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Venezuela: Maria Corina Machado to be investigated over alleged plot to assassinate Nicolas Maduro


Venezuela’s leading opposition figure Maria Corina Machado is to be investigated over an alleged plot to assassinate President Nicolas Maduro.

Maria Corina Machado, a former congresswoman, led a major street protest against President Nicolas Maduro’s government in January.

She dismissed the accusations as a charade designed to silence her.

The alleged plot came in a series of emails which Maria Corina Machado says are fake.

She said the charges were designed to distract Venezuelans from a growing economic crisis.

Officials produced the emails in the midst of months of street protests.

They said they contained conversations between Maria Machado and US State Department officials discussing a plot to overthrow the Venezuelan government.Maria Corina Machado Venezuela

Maria Machado said the messages used her old email accounts and had been manipulated and were fabricated.

She said on her social media account that the conspiracy charges were in retribution for demanding a new leadership at the state elections council.

Maria Machado had helped lead demonstrations which had initially been started in January in the western state of Tachira by university students.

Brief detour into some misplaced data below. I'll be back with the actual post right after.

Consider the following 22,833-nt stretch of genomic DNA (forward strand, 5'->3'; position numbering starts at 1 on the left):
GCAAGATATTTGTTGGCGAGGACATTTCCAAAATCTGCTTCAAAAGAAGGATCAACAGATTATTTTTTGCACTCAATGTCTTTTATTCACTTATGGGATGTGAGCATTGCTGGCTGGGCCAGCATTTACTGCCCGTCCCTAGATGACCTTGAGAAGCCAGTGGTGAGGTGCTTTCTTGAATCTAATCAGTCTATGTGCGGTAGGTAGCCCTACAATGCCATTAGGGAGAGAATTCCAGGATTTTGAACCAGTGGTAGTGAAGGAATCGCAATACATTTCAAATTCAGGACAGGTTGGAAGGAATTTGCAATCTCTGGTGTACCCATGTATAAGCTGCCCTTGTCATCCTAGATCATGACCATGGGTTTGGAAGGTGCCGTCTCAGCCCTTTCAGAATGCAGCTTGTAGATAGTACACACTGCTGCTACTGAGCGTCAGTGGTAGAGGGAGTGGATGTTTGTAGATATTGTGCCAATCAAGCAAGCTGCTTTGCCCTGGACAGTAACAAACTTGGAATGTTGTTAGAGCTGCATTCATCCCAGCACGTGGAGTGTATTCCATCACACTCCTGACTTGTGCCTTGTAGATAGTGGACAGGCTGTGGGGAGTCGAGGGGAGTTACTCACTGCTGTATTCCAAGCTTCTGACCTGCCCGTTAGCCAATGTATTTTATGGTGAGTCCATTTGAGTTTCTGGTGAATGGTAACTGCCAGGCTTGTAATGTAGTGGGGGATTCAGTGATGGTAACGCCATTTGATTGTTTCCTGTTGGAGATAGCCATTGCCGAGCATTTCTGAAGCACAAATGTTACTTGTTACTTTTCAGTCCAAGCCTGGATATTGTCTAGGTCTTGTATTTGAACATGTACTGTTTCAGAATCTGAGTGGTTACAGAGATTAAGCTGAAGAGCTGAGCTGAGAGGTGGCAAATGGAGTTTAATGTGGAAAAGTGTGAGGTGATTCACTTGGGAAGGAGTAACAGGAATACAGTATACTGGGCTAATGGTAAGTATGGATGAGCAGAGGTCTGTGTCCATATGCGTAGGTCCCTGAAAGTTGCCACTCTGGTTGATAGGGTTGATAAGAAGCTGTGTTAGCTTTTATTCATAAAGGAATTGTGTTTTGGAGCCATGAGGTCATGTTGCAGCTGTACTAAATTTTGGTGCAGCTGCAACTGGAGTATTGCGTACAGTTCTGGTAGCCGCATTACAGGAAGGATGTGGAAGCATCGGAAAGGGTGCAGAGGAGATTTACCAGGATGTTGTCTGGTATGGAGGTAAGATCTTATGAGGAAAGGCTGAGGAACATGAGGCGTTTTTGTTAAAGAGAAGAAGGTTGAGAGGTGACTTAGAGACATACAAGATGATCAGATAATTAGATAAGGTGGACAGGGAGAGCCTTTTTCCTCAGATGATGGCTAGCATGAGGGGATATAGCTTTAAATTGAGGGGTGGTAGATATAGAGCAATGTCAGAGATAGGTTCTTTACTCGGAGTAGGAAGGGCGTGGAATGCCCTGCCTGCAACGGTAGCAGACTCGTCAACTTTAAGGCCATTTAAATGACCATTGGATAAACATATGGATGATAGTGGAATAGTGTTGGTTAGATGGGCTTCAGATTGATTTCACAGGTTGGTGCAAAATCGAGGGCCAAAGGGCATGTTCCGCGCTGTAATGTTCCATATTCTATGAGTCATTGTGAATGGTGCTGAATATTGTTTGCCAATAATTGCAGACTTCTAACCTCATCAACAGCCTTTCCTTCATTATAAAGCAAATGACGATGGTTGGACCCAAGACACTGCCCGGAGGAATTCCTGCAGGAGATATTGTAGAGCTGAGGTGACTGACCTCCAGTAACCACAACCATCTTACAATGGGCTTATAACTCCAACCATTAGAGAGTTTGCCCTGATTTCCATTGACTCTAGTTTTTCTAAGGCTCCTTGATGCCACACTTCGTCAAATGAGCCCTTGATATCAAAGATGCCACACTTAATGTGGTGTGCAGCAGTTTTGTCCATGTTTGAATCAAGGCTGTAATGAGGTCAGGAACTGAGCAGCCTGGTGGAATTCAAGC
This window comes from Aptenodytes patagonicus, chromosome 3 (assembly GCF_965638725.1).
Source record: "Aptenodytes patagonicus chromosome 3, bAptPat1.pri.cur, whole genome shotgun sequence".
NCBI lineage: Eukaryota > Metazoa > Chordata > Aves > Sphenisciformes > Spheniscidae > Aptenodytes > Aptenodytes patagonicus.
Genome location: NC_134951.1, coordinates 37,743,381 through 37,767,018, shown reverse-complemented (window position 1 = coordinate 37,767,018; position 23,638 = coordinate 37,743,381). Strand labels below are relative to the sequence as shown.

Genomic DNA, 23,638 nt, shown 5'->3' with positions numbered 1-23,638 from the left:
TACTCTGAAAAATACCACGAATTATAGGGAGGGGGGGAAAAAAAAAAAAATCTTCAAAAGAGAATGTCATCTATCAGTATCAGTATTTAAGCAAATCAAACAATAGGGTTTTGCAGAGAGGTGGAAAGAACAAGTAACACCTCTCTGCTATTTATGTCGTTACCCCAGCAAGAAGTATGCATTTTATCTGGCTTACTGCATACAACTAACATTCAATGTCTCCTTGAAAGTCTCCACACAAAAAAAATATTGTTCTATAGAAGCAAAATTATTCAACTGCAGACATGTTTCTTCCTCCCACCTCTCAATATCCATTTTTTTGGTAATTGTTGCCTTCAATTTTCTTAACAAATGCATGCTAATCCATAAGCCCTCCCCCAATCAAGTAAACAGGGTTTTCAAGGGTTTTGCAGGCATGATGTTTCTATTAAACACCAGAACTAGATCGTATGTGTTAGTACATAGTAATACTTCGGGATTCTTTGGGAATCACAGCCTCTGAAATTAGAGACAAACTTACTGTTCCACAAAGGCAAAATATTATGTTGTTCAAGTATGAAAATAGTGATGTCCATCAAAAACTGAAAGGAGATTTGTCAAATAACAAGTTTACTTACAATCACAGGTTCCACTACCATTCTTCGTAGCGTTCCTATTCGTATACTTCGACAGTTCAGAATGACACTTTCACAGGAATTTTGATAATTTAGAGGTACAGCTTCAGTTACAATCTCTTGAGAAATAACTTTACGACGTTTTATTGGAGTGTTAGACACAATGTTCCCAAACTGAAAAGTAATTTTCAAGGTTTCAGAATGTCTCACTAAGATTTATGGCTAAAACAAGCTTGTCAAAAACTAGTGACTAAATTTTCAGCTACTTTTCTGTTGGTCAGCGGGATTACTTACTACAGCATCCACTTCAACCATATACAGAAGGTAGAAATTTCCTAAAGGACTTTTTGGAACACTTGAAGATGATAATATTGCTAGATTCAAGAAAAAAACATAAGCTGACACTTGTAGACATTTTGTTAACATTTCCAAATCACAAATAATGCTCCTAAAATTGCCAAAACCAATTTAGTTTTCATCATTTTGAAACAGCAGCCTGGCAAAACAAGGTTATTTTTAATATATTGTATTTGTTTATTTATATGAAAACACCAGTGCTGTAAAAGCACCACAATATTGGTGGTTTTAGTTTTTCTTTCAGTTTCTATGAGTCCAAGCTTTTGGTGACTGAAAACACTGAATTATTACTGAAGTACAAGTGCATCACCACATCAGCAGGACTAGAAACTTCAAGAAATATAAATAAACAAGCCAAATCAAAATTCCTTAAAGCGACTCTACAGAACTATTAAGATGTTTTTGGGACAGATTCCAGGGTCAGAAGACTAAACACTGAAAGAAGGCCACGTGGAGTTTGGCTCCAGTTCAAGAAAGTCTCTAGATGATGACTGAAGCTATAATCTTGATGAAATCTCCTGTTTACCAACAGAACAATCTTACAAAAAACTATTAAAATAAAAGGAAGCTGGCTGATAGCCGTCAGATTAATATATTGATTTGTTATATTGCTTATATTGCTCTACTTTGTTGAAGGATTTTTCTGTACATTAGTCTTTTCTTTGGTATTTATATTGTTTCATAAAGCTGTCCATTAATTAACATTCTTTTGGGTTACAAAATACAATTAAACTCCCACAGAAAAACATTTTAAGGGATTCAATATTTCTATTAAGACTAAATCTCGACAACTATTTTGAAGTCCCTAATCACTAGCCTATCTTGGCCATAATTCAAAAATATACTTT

They were protesting against the high rate of crime on campuses and the country’s struggling economy.

She was expelled from the National Assembly in March after she backed the protests which had spread across the country.

The President of the National Assembly, Diosdado Cabello said Maria Machado had been expelled because she had incited violent protests in which over forty protesters and police officers died.

Before her court appearance, she said: “Our protest movement has always been peaceful in its essence. Violence is what the regime does to frighten people and de-motivate citizen protest.”

She said she would continue to support all types of protests in the country against what she described as “daily abuses committed by the government”.

Since narrowly winning an election last year to succeed his mentor, the late President Hugo Chavez, Nicolas Maduro has said there have been five assassination attempts against him and more than a dozen acts of sabotage and conspiracy.

Conspiracy carries a prison sentence of between eight and 16 years in Venezuela.

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